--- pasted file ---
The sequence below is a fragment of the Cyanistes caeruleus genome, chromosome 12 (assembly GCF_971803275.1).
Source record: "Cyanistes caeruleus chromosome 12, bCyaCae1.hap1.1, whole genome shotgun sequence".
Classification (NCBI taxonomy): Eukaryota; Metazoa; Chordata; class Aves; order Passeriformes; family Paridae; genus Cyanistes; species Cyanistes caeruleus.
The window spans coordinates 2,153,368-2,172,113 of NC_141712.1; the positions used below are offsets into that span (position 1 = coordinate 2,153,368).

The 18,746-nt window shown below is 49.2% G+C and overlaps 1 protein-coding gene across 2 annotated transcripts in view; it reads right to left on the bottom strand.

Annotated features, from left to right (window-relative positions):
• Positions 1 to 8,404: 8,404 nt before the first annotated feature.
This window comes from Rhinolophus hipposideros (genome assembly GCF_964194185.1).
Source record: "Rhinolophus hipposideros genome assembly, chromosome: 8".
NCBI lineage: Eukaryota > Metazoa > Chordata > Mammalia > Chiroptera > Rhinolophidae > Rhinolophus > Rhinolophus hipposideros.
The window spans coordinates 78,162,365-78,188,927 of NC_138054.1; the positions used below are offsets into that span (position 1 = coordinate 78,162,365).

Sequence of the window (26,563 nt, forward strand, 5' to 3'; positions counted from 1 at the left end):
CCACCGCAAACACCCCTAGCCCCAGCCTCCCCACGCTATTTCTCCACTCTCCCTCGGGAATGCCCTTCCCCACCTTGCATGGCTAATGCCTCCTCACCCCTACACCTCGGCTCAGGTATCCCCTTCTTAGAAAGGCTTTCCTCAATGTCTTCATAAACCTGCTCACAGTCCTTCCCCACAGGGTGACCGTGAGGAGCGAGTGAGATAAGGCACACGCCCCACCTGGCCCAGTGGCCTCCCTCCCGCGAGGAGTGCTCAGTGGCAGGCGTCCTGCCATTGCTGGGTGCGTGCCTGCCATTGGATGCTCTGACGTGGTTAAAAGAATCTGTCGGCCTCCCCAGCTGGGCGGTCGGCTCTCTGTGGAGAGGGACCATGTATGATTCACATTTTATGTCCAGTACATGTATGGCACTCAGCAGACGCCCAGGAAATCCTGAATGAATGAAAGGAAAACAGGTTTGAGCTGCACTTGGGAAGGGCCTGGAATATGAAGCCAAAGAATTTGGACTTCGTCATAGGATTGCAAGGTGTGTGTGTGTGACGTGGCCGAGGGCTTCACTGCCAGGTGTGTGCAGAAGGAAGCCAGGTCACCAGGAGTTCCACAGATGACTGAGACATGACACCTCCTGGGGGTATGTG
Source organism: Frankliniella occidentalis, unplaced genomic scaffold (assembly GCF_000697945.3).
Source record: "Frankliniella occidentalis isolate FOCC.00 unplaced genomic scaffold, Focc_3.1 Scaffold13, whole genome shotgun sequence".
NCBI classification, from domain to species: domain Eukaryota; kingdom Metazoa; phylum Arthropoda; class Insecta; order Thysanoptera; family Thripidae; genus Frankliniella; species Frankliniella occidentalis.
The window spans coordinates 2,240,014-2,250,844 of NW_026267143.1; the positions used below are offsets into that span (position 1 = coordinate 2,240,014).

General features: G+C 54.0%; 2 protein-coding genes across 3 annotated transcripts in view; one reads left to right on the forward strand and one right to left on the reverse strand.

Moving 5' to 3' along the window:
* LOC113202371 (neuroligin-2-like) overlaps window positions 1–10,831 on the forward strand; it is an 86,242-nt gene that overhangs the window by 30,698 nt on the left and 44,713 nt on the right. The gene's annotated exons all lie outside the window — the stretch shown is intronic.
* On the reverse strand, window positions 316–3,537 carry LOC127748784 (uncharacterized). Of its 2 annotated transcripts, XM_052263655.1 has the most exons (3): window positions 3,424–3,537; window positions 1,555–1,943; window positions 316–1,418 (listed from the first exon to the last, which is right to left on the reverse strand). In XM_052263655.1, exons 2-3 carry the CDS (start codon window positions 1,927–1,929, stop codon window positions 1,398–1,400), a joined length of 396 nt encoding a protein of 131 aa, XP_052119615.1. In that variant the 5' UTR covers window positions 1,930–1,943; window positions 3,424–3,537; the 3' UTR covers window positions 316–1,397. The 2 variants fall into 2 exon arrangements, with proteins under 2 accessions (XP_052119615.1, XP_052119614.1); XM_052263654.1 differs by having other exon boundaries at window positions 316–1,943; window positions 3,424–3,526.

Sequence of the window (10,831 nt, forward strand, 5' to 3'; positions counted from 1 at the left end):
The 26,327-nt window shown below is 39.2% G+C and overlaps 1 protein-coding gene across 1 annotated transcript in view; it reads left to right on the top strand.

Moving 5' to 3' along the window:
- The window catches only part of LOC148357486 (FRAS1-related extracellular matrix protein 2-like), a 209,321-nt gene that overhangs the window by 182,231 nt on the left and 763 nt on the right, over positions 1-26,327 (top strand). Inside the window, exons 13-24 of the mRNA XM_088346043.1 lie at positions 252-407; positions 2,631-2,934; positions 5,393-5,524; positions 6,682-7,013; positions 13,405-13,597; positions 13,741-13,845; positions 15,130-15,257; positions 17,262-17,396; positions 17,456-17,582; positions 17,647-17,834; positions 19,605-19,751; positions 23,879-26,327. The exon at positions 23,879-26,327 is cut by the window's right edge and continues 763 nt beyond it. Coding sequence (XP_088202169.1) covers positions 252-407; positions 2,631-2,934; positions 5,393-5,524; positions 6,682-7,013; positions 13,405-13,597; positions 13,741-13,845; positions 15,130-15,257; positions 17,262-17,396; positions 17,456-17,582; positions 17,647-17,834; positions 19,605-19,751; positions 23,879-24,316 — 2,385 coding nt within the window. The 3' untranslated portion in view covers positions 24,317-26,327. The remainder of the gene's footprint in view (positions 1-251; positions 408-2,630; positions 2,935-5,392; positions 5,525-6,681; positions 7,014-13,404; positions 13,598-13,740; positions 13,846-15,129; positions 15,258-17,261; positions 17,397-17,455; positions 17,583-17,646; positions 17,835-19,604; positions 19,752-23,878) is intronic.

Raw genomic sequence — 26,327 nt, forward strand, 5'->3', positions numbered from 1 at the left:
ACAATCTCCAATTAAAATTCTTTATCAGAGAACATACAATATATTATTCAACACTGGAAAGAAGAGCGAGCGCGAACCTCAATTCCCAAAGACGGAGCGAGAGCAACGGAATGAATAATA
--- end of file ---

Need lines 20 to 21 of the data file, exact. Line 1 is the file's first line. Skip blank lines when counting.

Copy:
* LOC113202371 (neuroligin-2-like) overlaps window positions 1–10,831 on the forward strand; it is an 86,242-nt gene that overhangs the window by 30,698 nt on the left and 44,713 nt on the right. The gene's annotated exons all lie outside the window — the stretch shown is intronic.
* On the reverse strand, window positions 316–3,537 carry LOC127748784 (uncharacterized). Of its 2 annotated transcripts, XM_052263655.1 has the most exons (3): window positions 3,424–3,537; window positions 1,555–1,943; window positions 316–1,418 (listed from the first exon to the last, which is right to left on the reverse strand). In XM_052263655.1, exons 2-3 carry the CDS (start codon window positions 1,927–1,929, stop codon window positions 1,398–1,400), a joined length of 396 nt encoding a protein of 131 aa, XP_052119615.1. In that variant the 5' UTR covers window positions 1,930–1,943; window positions 3,424–3,537; the 3' UTR covers window positions 316–1,397. The 2 variants fall into 2 exon arrangements, with proteins under 2 accessions (XP_052119615.1, XP_052119614.1); XM_052263654.1 differs by having other exon boundaries at window positions 316–1,943; window positions 3,424–3,526.